- Deals that are too good to be true: We’ve all been tempted by that really great deal from a company we’ve never heard of. But, as the saying goes, “You get what you pay for,” and sometimes you pay for something and get nothing at all! If the offer seems like a once-in-a-lifetime opportunity, do a little more research. Check out online resources like the Better Business Bureau, scam sites, and general reviews.
3. Create strong passwords.
You’ve been meaning to get better about your password management for years, but it always seems to fall to the bottom of the to-do list. We understand, but creating and updating passwords responsibly is a relatively easy thing to do now that can save you a lot of grief later.
Here are a few tips from our article on cybersecurity:
- Create unique passwords for each site and app.
- Avoid including real words in your passwords. Hackers have software that can crack those easily.
- Don’t use personal information–like your birthday or your mother’s maiden name–in your passwords.
- Make sure each password includes a variety of character types: upper and lowercase letters, numbers, and special characters.
- When the option is available, take advantage of auto-generated passwords such as the ones suggested by Google Chrome.
- Never keep your passwords in plain text (meaning unencrypted), whether on your computer or your phone.
- Consider using a password manager. Apps like LastPass, 1Password, and Bitwarden keep your passwords secure while also helping you manage them more easily.
4. Pay attention to your credit card and other account statements.
Make it a habit to check your bank, credit card, and payment app (PayPal, Venmo, etc.) accounts on a regular basis. Monitoring your charges frequently can help you quickly uncover any suspicious activity. And, being able to respond fast can make a big difference in preventing a possible bad outcome.
5. Use a credit card instead of a debit card.
Because debit cards are connected directly to your bank account, they are a particularly attractive target for online scammers. If your debit card is compromised, a digital thief can potentially drain your account before you even know what happened. To avoid this very unpleasant scenario, use a credit card for online purchases. This way, even if your card is hacked, the hacker won’t be able to withdraw any funds from your actual account.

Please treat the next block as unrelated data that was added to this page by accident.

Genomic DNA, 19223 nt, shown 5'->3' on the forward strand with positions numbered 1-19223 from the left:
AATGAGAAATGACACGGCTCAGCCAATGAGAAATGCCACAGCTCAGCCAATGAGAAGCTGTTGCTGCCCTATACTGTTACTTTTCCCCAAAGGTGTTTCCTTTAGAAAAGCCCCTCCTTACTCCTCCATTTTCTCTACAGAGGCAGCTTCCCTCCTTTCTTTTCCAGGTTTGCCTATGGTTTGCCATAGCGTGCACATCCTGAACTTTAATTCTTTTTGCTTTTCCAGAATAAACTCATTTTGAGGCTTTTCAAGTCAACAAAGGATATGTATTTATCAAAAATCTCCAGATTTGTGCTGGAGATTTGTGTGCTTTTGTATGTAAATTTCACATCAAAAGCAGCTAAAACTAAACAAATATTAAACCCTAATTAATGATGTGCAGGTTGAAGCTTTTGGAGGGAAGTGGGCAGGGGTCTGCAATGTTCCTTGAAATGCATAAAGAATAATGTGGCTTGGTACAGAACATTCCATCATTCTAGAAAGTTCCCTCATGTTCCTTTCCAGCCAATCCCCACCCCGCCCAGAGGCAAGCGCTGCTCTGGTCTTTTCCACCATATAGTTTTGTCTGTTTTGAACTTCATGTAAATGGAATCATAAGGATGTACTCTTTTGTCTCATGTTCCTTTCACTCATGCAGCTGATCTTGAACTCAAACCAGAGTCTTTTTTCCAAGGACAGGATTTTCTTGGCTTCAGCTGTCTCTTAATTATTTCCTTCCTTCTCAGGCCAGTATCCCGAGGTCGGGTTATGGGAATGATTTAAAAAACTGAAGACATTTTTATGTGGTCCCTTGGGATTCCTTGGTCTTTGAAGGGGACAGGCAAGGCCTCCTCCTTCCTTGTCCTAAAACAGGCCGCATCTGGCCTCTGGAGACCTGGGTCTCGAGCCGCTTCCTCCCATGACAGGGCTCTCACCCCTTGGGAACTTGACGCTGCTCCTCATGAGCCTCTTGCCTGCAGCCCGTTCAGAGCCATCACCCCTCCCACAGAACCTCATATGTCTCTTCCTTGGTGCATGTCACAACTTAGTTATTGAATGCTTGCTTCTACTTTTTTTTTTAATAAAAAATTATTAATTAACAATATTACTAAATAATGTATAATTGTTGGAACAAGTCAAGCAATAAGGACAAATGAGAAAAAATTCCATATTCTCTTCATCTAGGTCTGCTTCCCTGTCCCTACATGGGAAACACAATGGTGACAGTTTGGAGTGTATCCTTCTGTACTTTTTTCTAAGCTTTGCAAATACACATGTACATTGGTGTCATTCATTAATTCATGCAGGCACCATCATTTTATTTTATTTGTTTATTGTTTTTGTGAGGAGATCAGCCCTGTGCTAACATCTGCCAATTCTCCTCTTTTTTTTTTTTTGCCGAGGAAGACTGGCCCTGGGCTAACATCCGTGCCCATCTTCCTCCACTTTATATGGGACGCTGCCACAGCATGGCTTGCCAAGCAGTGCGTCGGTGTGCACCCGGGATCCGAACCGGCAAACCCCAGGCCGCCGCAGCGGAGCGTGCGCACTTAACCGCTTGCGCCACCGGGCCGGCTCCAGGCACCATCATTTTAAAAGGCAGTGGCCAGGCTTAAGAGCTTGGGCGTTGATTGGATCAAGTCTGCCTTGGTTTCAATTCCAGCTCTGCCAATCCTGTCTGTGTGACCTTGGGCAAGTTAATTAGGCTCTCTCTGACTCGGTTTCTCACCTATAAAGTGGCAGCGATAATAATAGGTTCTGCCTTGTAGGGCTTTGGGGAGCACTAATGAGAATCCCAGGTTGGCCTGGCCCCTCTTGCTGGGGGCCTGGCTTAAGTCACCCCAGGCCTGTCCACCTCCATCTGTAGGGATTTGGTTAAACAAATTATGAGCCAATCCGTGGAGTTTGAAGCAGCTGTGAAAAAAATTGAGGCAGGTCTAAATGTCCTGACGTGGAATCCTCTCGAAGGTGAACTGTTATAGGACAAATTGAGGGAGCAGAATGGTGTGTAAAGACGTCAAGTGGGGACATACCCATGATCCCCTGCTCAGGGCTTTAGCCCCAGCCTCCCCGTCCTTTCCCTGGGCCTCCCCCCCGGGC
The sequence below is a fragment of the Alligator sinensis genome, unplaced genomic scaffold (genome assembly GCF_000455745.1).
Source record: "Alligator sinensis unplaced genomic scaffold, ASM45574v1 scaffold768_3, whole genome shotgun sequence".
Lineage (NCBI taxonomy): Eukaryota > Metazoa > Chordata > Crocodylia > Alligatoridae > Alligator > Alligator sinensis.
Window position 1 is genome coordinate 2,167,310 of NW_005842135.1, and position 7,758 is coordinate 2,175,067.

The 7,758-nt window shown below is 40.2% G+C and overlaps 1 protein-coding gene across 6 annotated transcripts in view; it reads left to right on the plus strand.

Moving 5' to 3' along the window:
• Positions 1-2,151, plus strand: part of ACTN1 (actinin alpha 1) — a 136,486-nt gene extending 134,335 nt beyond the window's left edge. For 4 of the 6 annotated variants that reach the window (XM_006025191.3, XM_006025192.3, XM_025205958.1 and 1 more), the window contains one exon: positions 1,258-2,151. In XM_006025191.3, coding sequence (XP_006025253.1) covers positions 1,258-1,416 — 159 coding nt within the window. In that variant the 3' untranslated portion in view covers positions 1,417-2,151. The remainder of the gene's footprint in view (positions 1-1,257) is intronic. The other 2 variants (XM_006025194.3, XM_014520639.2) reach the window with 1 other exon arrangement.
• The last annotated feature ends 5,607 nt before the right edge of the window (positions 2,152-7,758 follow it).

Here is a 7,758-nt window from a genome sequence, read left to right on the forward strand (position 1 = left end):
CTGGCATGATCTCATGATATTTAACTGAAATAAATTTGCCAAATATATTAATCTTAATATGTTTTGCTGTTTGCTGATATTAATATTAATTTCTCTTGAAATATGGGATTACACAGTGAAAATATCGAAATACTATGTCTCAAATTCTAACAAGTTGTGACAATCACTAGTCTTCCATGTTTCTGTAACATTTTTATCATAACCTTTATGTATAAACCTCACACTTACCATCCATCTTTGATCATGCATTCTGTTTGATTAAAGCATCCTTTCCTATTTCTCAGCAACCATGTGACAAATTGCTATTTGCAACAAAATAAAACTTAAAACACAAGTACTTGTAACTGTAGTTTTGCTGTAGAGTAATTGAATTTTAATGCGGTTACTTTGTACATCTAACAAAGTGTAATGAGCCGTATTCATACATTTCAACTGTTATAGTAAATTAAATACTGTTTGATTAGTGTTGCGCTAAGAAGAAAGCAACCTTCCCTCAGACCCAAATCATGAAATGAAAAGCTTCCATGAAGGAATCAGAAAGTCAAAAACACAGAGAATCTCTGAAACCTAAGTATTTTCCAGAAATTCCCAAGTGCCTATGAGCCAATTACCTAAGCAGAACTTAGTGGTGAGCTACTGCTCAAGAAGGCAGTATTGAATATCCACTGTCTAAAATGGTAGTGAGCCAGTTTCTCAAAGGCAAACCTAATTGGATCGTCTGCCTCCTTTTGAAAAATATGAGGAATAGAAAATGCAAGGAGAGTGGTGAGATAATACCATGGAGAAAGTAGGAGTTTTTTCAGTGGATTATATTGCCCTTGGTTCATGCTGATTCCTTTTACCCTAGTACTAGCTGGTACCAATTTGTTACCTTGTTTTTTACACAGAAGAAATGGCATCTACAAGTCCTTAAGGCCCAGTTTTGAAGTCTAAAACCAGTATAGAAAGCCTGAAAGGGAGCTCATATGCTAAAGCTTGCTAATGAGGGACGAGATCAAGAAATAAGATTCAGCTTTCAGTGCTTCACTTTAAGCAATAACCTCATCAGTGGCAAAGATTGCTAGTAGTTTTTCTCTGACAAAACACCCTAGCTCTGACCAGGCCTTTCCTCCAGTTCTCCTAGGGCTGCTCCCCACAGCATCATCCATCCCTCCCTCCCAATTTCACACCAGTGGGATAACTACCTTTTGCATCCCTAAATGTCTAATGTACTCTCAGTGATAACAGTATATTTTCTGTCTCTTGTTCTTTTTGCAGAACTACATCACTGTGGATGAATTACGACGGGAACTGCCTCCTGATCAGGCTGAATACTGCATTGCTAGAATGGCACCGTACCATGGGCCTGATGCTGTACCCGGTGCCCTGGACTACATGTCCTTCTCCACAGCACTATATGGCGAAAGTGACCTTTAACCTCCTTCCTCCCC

While it’s important to make smart decisions about how and where you shop online, there are also some basic hardware and software security measures you should take to protect your data and personal information.
Four critical tasks that help you protect your tech include:
- Updating your software;
- Avoiding public WiFi;
- Using a VPN; and
- Installing antivirus software.
If you do get scammed or hacked, don’t be afraid to speak up.
There’s nothing embarrassing about being taken in by an online shopping scam. Whether you fell for a spoofed site, clicked an illegitimate email link, or failed to protect your password from hackers, don’t beat yourself up about it. We all make mistakes, and today’s online thieves are a sophisticated and persistent bunch.
Instead of feeling guilty or ashamed, take action by reporting the crime to the FTC, your state’s attorney general, or the FBI. These agencies want to help. And if your tip helps them catch the bad guys, you may be saving some other shoppers a lot of headaches.
We hope that knowing how to protect yourself and your assets while shopping online will make the delights of shopping from your couch while in your pajamas even more enjoyable. Happy shopping, and stay safe out there!